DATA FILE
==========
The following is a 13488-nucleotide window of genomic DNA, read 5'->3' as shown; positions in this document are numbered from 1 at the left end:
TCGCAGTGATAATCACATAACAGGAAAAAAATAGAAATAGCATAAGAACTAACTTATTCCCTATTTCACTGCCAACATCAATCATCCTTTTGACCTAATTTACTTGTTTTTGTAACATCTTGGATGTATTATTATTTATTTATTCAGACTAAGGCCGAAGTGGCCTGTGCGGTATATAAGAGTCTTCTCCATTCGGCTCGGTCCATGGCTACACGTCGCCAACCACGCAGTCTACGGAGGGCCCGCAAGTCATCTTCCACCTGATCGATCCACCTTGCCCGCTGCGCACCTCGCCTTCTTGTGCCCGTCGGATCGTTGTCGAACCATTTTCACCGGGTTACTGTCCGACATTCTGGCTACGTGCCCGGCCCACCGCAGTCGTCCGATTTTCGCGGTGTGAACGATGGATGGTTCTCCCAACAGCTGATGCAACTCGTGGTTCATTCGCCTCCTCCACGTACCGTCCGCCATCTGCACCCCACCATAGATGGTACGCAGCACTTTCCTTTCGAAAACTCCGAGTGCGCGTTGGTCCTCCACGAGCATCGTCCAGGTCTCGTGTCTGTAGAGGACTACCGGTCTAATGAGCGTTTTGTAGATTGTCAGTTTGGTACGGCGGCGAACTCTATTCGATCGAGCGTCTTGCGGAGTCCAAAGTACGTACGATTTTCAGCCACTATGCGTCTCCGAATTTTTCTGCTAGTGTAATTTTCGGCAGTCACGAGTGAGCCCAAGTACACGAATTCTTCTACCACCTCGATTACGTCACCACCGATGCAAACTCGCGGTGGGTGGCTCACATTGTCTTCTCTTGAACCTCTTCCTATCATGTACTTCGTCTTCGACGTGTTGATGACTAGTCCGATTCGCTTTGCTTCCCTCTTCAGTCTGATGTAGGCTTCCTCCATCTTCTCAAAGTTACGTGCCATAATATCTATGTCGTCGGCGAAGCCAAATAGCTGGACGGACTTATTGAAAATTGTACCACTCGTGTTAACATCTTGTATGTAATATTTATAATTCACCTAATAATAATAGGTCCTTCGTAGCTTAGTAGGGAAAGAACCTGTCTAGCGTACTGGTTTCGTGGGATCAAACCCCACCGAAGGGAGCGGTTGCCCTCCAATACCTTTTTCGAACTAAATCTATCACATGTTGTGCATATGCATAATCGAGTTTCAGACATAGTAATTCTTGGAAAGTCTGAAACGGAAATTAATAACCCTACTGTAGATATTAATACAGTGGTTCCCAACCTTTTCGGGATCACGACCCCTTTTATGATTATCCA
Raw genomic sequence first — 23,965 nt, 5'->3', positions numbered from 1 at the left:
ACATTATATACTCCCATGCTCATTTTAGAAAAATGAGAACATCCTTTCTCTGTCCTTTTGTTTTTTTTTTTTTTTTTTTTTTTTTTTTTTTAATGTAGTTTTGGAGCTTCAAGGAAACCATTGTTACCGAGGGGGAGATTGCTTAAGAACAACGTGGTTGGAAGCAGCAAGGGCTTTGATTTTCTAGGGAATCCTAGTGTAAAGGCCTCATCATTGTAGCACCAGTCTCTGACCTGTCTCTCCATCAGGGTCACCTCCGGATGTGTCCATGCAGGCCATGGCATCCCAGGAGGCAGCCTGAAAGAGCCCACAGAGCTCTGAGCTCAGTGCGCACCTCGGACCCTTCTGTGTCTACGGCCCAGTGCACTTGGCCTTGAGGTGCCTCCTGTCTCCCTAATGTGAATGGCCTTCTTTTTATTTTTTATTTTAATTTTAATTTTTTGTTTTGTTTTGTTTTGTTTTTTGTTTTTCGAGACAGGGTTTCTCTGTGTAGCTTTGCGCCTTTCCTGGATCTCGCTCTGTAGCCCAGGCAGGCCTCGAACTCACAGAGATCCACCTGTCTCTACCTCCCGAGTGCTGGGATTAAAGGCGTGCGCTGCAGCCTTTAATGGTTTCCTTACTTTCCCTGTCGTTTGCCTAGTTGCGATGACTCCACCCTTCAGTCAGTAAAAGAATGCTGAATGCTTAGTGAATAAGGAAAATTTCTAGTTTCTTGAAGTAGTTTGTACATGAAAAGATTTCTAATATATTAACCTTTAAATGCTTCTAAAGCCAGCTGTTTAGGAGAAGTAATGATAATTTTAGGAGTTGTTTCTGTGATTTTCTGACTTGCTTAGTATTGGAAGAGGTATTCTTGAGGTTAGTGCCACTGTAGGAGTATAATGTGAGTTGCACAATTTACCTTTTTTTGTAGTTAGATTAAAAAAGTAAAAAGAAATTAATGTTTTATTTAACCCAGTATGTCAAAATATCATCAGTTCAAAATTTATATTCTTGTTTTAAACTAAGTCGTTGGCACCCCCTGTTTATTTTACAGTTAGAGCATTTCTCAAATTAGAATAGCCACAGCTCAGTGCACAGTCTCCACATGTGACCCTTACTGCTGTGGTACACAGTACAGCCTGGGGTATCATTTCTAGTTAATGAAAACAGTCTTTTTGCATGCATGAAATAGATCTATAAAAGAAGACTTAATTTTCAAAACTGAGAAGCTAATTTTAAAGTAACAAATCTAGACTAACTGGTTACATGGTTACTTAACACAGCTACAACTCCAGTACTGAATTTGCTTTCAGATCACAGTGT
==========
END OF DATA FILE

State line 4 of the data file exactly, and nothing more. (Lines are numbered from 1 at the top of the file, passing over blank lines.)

ACATTATATACTCCCATGCTCATTTTAGAAAAATGAGAACATCCTTTCTCTGTCCTTTTGTTTTTTTTTTTTTTTTTTTTTTTTTTTTTTTAATGTAGTTTTGGAGCTTCAAGGAAACCATTGTTACCGAGGGGGAGATTGCTTAAGAACAACGTGGTTGGAAGCAGCAAGGGCTTTGATTTTCTAGGGAATCCTAGTGTAAAGGCCTCATCATTGTAGCACCAGTCTCTGACCTGTCTCTCCATCAGGGTCACCTCCGGATGTGTCCATGCAGGCCATGGCATCCCAGGAGGCAGCCTGAAAGAGCCCACAGAGCTCTGAGCTCAGTGCGCACCTCGGACCCTTCTGTGTCTACGGCCCAGTGCACTTGGCCTTGAGGTGCCTCCTGTCTCCCTAATGTGAATGGCCTTCTTTTTATTTTTTATTTTAATTTTAATTTTTTGTTTTGTTTTGTTTTGTTTTTTGTTTTTCGAGACAGGGTTTCTCTGTGTAGCTTTGCGCCTTTCCTGGATCTCGCTCTGTAGCCCAGGCAGGCCTCGAACTCACAGAGATCCACCTGTCTCTACCTCCCGAGTGCTGGGATTAAAGGCGTGCGCTGCAGCCTTTAATGGTTTCCTTACTTTCCCTGTCGTTTGCCTAGTTGCGATGACTCCACCCTTCAGTCAGTAAAAGAATGCTGAATGCTTAGTGAATAAGGAAAATTTCTAGTTTCTTGAAGTAGTTTGTACATGAAAAGATTTCTAATATATTAACCTTTAAATGCTTCTAAAGCCAGCTGTTTAGGAGAAGTAATGATAATTTTAGGAGTTGTTTCTGTGATTTTCTGACTTGCTTAGTATTGGAAGAGGTATTCTTGAGGTTAGTGCCACTGTAGGAGTATAATGTGAGTTGCACAATTTACCTTTTTTTGTAGTTAGATTAAAAAAGTAAAAAGAAATTAATGTTTTATTTAACCCAGTATGTCAAAATATCATCAGTTCAAAATTTATATTCTTGTTTTAAACTAAGTCGTTGGCACCCCCTGTTTATTTTACAGTTAGAGCATTTCTCAAATTAGAATAGCCACAGCTCAGTGCACAGTCTCCACATGTGACCCTTACTGCTGTGGTACACAGTACAGCCTGGGGTATCATTTCTAGTTAATGAAAACAGTCTTTTTGCATGCATGAAATAGATCTATAAAAGAAGACTTAATTTTCAAAACTGAGAAGCTAATTTTAAAGTAACAAATCTAGACTAACTGGTTACATGGTTACTTAACACAGCTACAACTCCAGTACTGAATTTGCTTTCAGATCACAGTGT